In front of the Westin St. Francis where the show was held and where I stayed.

Bow Hon Restaurant
850 Grant Ave, San Francisco, California 94108 (Chinatown)
Phone: 415-362-0601
Prices: $2-4 for each dim sum dish, $7-20 for each a la carte dish, $10/person for dinner specials
Rating: 7.5/10

This past week, I was in San Francisco for the annual American Public Human Services Association ISM show. The show was fantastic and I met some very passionate people who are doing incredible things in government.

I also took the opportunity to explore San Francisco which is only a 60 minute drive north of San Jose. San Francisco is a colorful, exciting city that is a world-renowned tourist destination. Unfortunately, because it is so close, I take it for granted and never really make it up to this city as much as I should.

I was able to catch about 2 hours of free time between my arrival at the Westin St. Francis and the first session of the conference last Sunday. I was able to take in some of the sights of the city and also had a delectable lunch at Bow Hon, a little restaurant in Chinatown.

View while standing in Union Square. The Apple iPod ad really stands out against the San Francisco skyline from my hotel room.

There was an art show in the middle of Union Square. Some interesting modern and traditional paintings and photography.

I just had to stop by the Williams-Sonoma shop which I think is one of their flagship stores. It was four stories of culinary equipment heaven.

Front of Chinatown. I was hungry and what better place to catch a great meal than in Chinatown. It took a while to find just the type of restaurant I was looking for, something locally operated. There were a lot of tourist traps along the main corridor but if you venture to the side roads, you will hit some authentic stores and restaurants.

Trinkets on sale at a shop on the main road. Incredible the amount and selection of merchandise along the road. Definitely a great place to pick up some unique stocking stuffers.

A mosaic of signs along the street.

I finally stumbled on this restaurant which did happen to be on the main street of Chinatown. It looked quaint, simple, and clean. Didn’t feel like any fancy fare for lunch. The menu looked yummy. I did notice there were a lot of sushi restaurants in Chinatown… did not try any of them but didn’t notice these on my past visits and wonder if it is a recent phenomenon.

Getting ready to order. I finally decided to try their Dinner Special. Their dinner specials are reasonable, costing about $10/person and include multiple courses.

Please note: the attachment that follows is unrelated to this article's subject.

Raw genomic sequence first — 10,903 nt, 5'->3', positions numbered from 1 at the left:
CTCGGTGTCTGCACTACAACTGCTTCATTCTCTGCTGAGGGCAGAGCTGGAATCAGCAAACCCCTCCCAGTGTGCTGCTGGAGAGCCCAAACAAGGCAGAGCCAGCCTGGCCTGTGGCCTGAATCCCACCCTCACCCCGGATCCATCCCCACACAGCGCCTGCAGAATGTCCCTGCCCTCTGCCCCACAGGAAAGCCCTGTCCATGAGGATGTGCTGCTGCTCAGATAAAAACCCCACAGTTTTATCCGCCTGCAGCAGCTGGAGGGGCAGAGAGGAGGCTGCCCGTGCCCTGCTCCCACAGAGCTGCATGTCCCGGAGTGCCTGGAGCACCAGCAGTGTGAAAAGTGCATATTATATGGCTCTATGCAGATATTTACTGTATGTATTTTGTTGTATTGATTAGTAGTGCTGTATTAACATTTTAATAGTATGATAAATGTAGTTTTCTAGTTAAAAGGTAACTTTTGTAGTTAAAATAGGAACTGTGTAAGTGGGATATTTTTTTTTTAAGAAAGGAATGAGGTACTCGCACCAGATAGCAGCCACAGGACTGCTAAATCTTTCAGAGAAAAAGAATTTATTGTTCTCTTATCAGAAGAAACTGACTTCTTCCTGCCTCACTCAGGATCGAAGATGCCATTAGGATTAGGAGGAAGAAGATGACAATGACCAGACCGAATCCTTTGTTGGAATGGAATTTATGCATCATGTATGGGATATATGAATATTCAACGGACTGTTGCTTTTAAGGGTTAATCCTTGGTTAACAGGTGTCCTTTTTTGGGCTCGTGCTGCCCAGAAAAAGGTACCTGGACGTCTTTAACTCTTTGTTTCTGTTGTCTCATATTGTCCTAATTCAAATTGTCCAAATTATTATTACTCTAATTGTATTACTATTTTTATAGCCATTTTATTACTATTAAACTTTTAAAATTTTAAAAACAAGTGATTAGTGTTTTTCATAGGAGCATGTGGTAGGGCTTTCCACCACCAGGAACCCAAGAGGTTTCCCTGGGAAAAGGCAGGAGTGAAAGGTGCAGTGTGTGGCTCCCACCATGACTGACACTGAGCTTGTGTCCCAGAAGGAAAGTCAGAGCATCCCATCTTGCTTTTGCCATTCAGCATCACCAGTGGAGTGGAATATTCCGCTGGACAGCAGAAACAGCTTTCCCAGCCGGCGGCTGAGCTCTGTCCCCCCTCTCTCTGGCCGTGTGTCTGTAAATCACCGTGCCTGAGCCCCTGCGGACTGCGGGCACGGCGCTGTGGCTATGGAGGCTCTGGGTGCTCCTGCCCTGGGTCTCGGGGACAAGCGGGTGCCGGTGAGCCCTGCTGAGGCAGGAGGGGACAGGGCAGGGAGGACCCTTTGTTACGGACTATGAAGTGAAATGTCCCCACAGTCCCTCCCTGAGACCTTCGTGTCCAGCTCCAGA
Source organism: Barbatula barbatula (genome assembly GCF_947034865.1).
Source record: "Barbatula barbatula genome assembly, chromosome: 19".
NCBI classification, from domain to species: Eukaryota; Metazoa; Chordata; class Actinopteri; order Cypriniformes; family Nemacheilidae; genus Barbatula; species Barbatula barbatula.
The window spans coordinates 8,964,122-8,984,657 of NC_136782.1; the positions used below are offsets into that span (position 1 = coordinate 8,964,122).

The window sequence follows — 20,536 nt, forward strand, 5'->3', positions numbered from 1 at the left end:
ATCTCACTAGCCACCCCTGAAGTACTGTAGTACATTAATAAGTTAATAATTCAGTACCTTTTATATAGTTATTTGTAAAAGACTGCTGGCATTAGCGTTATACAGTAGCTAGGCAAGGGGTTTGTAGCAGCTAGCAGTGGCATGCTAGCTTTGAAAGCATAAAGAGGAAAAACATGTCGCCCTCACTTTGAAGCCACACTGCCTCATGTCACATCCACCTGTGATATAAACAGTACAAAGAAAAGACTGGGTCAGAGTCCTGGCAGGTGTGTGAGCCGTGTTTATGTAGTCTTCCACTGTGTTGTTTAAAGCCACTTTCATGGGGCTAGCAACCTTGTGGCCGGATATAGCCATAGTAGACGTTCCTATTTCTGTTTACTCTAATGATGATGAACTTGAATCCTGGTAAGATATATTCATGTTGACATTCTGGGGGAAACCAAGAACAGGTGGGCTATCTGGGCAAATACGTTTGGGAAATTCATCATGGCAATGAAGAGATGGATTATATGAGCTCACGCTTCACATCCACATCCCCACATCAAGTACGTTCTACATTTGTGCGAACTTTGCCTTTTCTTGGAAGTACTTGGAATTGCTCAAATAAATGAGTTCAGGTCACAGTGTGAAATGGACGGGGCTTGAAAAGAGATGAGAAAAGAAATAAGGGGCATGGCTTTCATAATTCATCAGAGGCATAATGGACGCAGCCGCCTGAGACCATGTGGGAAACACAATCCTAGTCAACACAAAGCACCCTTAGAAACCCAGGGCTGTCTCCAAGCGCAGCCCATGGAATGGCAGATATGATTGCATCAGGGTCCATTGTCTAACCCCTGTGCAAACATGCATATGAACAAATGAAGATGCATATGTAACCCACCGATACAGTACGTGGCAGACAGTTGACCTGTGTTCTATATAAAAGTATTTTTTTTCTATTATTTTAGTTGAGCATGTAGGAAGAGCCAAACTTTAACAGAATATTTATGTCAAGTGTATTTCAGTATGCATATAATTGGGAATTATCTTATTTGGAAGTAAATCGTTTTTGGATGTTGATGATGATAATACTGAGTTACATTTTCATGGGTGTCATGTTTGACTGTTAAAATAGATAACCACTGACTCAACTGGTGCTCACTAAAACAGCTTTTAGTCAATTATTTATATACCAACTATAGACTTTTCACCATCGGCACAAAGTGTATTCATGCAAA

First course was Wonton Soup – it was a comfortable yet refreshing start to lunch. I was starving at this point and the soup tasted especially good. The mixture of pork and shrimp (I think) was flavorful and wrapped in delicate wonton skins.

Beer is available for $3.50 which is reasonable. The restaurant seats people on the first and second floors but for lunch it seemed only the first floor was open which at capacity could probably seat 30 people. From the table I was at, I could get a clear view into the commericial kitchen.

Spring rolls, a staple. This appetizer was especially hot and fresh when it arrived on the table. It tasted like it was just scooped from the fryer, popped on the plate and rushed to our table.

Fried rice.

Fried egg noodles – very delicious.

Beef and vegetables dish. The beef was tender and the sauce was flavorful. All the dishes mixed well.

Barbeque pork buns. This is a dim sum dish and was not generally available by the time I had arrived at the restaurant. The waitress was smart and understood customer service. Instead of telling me I couldn’t have it, she told me it was possible but there would be a $1 surcharge on top of the regular $2.50 for the dish. I had cravings for these pork buns (memories of childhood, I get similar cravings for egg custard tarts and conge too) and glady paid the surcharge.

Evening view from my hotel room. The Apple iPod ad really stands out.

The quick 2 hour tour was a lot of fun and inspires me to take the Caltrain up one weekend and do a full tour with Clint. Bow Hon is a great restaurant, the service was courteous and the food is good. It is not a fancy place, but if you are looking for value and Chinese food that hits the spot, definitely stop by.

Loni Stark is an artist at Atelier Stark, self-professed foodie, and adventure travel seeker who has a lifelong passion for technology’s impact on business and creativity. She collaborates with Clinton Stark on video projects for Atelier Stark Films. It’s been said her laugh can be heard from San Jose all the way up to the Golden Gate Bridge. She makes no claims to super powers, although sushi is definitely her Kryptonite.